Invader plants may not be equally successful in varied invaded ranges due to the time that passed since they were first introduced
and environmental factors. These were the results from a collaborative study by a team of plant invasion ecologists from India and South Africa. The
study was published in the latest issue of the journal
The playful contingent; from left to right: Gyan Prakash Sharma (former C·I·B post-doc, now at the
University of Delhi, India); Karen J. Esler (C·I·B Core Team Member) and Neha Goyal (PhD student at the University of Delhi, India)
(Photo credit: Neha Goyal)
Teaming up with Prof. Karen Esler, C·I·B Core Team Member, Dr. Gyan Prakash Sharma, a former C·I·B postdoctoral fellow,
and now Assistant Professor at the University of Delhi and his PhD student, Neha Goyal unravelled the factors that facilitate performance of Lantana (Lantana
camara L. (sensu lato)) across the two invaded ranges, India and South Africa.
Lantana, a shrub native to the American tropics, currently occupies 13 million hectares in India and 2 million hectares in South Africa. The
species continues to expand due to climatic suitability of the invaded ranges and has a high invasibility potential across the two ranges. Interestingly, the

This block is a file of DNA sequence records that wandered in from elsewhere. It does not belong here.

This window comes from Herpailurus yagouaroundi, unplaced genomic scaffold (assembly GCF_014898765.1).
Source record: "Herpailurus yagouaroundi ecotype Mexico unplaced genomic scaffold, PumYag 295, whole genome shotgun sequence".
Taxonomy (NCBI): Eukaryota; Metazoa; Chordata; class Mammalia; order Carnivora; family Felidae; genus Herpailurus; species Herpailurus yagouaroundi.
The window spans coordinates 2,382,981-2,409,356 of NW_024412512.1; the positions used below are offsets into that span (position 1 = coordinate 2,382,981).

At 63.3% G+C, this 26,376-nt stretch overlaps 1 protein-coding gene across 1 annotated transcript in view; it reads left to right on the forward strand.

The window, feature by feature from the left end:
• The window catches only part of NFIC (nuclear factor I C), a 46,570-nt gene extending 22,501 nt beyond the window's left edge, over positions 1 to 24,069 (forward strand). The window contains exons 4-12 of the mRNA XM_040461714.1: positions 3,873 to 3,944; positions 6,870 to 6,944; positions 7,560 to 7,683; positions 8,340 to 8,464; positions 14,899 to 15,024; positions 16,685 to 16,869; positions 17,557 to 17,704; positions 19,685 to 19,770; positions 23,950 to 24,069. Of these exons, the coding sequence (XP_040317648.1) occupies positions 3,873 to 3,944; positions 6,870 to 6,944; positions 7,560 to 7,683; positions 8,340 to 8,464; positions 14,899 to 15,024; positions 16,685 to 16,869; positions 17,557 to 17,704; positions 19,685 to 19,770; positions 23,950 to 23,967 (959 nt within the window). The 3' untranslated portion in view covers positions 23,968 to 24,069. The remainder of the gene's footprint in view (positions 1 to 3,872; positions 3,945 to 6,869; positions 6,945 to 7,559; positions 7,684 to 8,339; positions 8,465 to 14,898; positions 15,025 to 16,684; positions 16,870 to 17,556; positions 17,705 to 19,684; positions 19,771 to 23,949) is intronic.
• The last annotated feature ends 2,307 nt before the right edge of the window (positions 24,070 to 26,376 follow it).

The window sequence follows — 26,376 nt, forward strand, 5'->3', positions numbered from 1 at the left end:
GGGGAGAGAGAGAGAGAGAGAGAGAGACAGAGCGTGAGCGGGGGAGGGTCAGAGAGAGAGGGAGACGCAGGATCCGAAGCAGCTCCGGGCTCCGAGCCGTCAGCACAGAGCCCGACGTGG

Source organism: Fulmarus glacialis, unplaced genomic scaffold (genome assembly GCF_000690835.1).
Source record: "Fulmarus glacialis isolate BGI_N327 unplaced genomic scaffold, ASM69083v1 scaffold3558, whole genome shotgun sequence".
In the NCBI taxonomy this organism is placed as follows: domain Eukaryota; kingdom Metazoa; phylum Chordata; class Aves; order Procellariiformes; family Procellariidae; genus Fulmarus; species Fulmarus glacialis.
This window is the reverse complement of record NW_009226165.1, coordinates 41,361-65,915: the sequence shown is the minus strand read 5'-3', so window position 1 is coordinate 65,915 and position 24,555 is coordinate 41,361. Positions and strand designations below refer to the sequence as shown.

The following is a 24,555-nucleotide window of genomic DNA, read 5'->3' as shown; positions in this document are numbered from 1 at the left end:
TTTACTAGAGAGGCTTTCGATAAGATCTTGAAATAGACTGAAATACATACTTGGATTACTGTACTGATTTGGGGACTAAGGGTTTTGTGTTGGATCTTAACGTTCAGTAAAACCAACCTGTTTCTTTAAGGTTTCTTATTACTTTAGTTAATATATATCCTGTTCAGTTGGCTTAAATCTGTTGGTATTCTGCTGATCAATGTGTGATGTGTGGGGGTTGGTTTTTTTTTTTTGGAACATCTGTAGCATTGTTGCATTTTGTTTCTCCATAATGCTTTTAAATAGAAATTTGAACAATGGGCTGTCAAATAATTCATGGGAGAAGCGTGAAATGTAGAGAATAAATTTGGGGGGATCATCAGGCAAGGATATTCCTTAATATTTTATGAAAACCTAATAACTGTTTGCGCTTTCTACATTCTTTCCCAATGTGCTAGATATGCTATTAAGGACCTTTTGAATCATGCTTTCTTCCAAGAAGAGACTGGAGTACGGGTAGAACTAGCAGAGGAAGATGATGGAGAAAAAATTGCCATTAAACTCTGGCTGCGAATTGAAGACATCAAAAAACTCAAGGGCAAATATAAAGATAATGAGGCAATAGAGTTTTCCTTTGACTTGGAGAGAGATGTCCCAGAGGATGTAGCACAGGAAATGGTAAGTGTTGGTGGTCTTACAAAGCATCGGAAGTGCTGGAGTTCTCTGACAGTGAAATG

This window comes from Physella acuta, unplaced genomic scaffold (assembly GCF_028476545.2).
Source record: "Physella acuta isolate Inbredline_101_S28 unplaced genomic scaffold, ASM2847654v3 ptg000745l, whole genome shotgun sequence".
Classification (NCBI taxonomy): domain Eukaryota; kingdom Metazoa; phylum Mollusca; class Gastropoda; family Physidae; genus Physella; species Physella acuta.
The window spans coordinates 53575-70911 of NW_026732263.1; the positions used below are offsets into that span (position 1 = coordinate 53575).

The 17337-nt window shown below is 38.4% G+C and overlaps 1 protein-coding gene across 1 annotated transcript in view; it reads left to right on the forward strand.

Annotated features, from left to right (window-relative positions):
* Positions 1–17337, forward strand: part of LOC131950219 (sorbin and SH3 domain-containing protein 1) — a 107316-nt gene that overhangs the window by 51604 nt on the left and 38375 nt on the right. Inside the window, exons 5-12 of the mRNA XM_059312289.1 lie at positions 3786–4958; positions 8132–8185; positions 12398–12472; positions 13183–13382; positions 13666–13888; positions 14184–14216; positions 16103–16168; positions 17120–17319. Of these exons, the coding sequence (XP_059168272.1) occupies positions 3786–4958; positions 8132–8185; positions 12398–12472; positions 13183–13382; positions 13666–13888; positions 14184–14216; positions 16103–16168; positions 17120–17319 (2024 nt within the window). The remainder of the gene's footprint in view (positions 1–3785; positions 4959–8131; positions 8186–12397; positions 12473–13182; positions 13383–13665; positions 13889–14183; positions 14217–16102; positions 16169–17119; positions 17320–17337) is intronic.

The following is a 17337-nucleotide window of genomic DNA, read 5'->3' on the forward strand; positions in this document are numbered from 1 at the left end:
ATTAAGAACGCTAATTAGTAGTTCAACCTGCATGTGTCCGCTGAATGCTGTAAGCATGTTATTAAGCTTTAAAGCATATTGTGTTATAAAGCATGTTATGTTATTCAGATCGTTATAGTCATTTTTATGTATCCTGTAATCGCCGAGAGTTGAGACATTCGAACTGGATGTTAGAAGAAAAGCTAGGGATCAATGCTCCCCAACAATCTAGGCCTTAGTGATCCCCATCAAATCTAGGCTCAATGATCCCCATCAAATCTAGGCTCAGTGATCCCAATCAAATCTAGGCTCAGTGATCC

time since Lantana was introduced to these two ranges differs substantially viz. ˜213 years in India and
˜159 years in South Africa.
To measure the speciesí performance, the team identified a set of vegetative and reproductive traits of Lantana in the two invaded ranges. Climatic
factors of the invaded ranges were also collected. On comparing the field observations and estimated trait values, the Indian populations were found to be more
vigorous than those in South Africa in terms of key traits. The team also found that substantial differences in mean annual temperature and/or residence timeframe
in the two invaded ranges might have driven contrasting performance ability of Lantana. However, investigation for other unidentified factor(s) which may
contribute to speciesí invasive success in the invaded range is necessary.
The study prompts for enhanced research attention towards Lantana. The authors reiterate that there is a need to disentangle Lantana
species complex composition to better determine the variability in speciesí performance potential within and between different invaded ranges,
including India and South Africa. Their unequal success in different invaded areas could be crucial for their management.
Read the paper: Goyal N,
Esler KJ & Sharma GP (2018) What drives performance potential of Lantana camara L. (sensu lato) in the invaded range?
Tropical Ecology 59(1), 57-68
For more information, contact Gyan Sharma at firstname.lastname@example.org